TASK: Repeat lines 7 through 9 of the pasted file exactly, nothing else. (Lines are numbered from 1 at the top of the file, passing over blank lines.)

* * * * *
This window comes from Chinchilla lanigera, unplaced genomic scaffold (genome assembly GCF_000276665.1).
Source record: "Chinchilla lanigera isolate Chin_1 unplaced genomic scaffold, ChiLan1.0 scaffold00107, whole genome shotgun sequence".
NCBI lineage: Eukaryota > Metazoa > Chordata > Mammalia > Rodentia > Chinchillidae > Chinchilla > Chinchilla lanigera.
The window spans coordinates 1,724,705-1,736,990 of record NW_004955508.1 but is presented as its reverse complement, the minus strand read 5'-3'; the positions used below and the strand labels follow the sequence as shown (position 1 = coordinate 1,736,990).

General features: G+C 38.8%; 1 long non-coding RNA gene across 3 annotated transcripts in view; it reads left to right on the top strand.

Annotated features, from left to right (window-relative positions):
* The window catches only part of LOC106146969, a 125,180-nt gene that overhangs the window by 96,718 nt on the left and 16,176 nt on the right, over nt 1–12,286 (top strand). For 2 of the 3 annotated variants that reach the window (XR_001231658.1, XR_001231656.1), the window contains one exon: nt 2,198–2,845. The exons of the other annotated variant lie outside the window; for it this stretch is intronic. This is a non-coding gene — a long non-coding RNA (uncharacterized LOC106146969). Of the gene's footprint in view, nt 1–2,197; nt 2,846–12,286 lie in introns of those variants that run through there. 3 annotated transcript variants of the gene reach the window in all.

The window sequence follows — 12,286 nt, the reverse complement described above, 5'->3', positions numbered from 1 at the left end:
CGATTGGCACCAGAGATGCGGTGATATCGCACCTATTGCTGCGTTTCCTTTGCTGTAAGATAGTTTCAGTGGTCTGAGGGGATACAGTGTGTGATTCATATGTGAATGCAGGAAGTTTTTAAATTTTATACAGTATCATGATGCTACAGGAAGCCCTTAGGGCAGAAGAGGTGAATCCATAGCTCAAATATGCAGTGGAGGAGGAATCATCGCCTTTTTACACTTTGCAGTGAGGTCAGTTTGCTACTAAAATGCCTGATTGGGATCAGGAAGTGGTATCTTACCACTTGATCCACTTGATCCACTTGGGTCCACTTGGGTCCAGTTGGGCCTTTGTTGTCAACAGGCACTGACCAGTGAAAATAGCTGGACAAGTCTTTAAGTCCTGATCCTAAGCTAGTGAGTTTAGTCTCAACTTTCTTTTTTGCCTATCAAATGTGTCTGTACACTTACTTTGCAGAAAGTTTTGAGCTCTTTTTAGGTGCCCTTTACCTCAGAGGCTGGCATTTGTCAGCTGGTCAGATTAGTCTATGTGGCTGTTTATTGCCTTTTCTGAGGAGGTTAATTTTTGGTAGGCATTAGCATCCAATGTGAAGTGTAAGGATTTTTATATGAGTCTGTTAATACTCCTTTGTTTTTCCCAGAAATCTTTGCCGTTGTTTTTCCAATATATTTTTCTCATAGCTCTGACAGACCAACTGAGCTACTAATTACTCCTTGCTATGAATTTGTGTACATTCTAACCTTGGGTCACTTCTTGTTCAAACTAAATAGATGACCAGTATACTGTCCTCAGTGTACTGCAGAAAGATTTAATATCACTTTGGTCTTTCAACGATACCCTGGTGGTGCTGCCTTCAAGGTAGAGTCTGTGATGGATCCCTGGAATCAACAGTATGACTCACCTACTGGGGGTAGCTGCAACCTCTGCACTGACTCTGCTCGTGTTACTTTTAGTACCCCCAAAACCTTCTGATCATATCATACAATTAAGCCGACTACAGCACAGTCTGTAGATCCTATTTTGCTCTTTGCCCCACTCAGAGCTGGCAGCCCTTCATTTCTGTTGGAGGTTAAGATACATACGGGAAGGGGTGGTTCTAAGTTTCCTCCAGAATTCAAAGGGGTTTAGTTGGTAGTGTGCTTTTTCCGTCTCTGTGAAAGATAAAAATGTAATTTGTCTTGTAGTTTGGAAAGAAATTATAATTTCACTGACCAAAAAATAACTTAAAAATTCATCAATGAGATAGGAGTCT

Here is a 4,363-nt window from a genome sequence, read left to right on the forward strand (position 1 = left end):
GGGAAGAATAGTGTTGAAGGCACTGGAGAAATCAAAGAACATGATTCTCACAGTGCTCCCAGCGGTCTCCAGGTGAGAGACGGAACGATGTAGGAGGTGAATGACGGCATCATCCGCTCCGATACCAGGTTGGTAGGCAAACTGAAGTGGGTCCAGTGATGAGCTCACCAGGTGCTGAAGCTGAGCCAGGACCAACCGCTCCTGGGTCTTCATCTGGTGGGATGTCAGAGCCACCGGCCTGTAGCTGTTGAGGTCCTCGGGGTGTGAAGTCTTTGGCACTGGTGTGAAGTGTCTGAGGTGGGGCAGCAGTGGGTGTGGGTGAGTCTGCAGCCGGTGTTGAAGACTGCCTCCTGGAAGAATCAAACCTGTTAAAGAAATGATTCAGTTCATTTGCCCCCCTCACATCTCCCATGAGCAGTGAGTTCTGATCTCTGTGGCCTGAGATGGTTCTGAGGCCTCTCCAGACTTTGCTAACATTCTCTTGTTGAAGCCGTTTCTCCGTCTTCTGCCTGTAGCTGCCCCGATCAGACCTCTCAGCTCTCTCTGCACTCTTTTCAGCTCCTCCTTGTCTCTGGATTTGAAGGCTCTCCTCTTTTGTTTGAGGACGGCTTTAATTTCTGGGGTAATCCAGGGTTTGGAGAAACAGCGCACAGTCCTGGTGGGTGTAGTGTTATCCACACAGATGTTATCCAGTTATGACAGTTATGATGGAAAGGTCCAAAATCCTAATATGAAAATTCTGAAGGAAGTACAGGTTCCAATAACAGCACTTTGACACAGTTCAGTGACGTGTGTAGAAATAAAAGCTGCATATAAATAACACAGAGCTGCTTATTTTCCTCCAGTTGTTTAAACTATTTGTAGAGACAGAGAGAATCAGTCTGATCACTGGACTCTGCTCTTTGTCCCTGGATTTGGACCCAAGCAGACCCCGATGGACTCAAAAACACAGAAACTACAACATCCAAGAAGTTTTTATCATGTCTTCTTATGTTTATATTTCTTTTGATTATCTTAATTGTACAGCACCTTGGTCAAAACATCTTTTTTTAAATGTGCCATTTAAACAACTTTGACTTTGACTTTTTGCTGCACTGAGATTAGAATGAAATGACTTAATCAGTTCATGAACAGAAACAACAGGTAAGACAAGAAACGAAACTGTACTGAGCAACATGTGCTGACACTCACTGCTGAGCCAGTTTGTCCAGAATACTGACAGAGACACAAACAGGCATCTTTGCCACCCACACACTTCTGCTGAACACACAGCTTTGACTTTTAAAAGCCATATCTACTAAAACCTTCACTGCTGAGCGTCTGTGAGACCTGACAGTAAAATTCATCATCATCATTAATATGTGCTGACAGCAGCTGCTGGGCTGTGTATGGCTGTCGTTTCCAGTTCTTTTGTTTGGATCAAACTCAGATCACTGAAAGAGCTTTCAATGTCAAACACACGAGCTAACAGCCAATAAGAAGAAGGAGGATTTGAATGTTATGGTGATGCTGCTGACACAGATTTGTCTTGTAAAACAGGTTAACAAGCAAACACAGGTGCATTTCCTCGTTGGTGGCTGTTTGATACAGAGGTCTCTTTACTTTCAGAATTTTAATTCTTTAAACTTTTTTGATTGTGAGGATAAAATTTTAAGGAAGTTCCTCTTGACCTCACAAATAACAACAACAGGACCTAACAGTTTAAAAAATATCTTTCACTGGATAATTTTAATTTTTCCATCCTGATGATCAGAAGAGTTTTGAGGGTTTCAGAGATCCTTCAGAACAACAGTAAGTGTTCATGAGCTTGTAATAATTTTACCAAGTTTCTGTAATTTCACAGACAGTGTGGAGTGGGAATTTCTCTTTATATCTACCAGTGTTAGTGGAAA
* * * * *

* The window catches only part of LOC106146969, a 125,180-nt gene that overhangs the window by 96,718 nt on the left and 16,176 nt on the right, over nt 1–12,286 (top strand). For 2 of the 3 annotated variants that reach the window (XR_001231658.1, XR_001231656.1), the window contains one exon: nt 2,198–2,845. The exons of the other annotated variant lie outside the window; for it this stretch is intronic. This is a non-coding gene — a long non-coding RNA (uncharacterized LOC106146969). Of the gene's footprint in view, nt 1–2,197; nt 2,846–12,286 lie in introns of those variants that run through there. 3 annotated transcript variants of the gene reach the window in all.

The window sequence follows — 12,286 nt, the reverse complement described above, 5'->3', positions numbered from 1 at the left end:
CGATTGGCACCAGAGATGCGGTGATATCGCACCTATTGCTGCGTTTCCTTTGCTGTAAGATAGTTTCAGTGGTCTGAGGGGATACAGTGTGTGATTCATATGTGAATGCAGGAAGTTTTTAAATTTTATACAGTATCATGATGCTACAGGAAGCCCTTAGGGCAGAAGAGGTGAATCCATAGCTCAAATATGCAGTGGAGGAGGAATCATCGCCTTTTTACACTTTGCAGTGAGGTCAGTTTGCTACTAAAATGCCTGATTGGGATCAGGAAGTGGTATCTTACCACTTGATCCACTTGATCCACTTGGGTCCACTTGGGTCCAGTTGGGCCTTTGTTGTCAACAGGCACTGACCAGTGAAAATAGCTGGACAAGTCTTTAAGTCCTGATCCTAAGCTAGTGAGTTTAGTCTCAACTTTCTTTTTTGCCTATCAAATGTGTCTGTACACTTACTTTGCAGAAAGTTTTGAGCTCTTTTTAGGTGCCCTTTACCTCAGAGGCTGGCATTTGTCAGCTGGTCAGATTAGTCTATGTGGCTGTTTATTGCCTTTTCTGAGGAGGTTAATTTTTGGTAGGCATTAGCATCCAATGTGAAGTGTAAGGATTTTTATATGAGTCTGTTAATACTCCTTTGTTTTTCCCAGAAATCTTTGCCGTTGTTTTTCCAATATATTTTTCTCATAGCTCTGACAGACCAACTGAGCTACTAATTACTCCTTGCTATGAATTTGTGTACATTCTAACCTTGGGTCACTTCTTGTTCAAACTAAATAGATGACCAGTATACTGTCCTCAGTGTACTGCAGAAAGATTTAATATCACTTTGGTCTTTCAACGATACCCTGGTGGTGCTGCCTTCAAGGTAGAGTCTGTGATGGATCCCTGGAATCAACAGTATGACTCACCTACTGGGGGTAGCTGCAACCTCTGCACTGACTCTGCTCGTGTTACTTTTAGTACCCCCAAAACCTTCTGATCATATCATACAATTAAGCCGACTACAGCACAGTCTGTAGATCCTATTTTGCTCTTTGCCCCACTCAGAGCTGGCAGCCCTTCATTTCTGTTGGAGGTTAAGATACATACGGGAAGGGGTGGTTCTAAGTTTCCTCCAGAATTCAAAGGGGTTTAGTTGGTAGTGTGCTTTTTCCGTCTCTGTGAAAGATAAAAATGTAATTTGTCTTGTAGTTTGGAAAGAAATTATAATTTCACTGACCAAAAAATAACTTAAAAATTCATCAATGAGATAGGAGTCT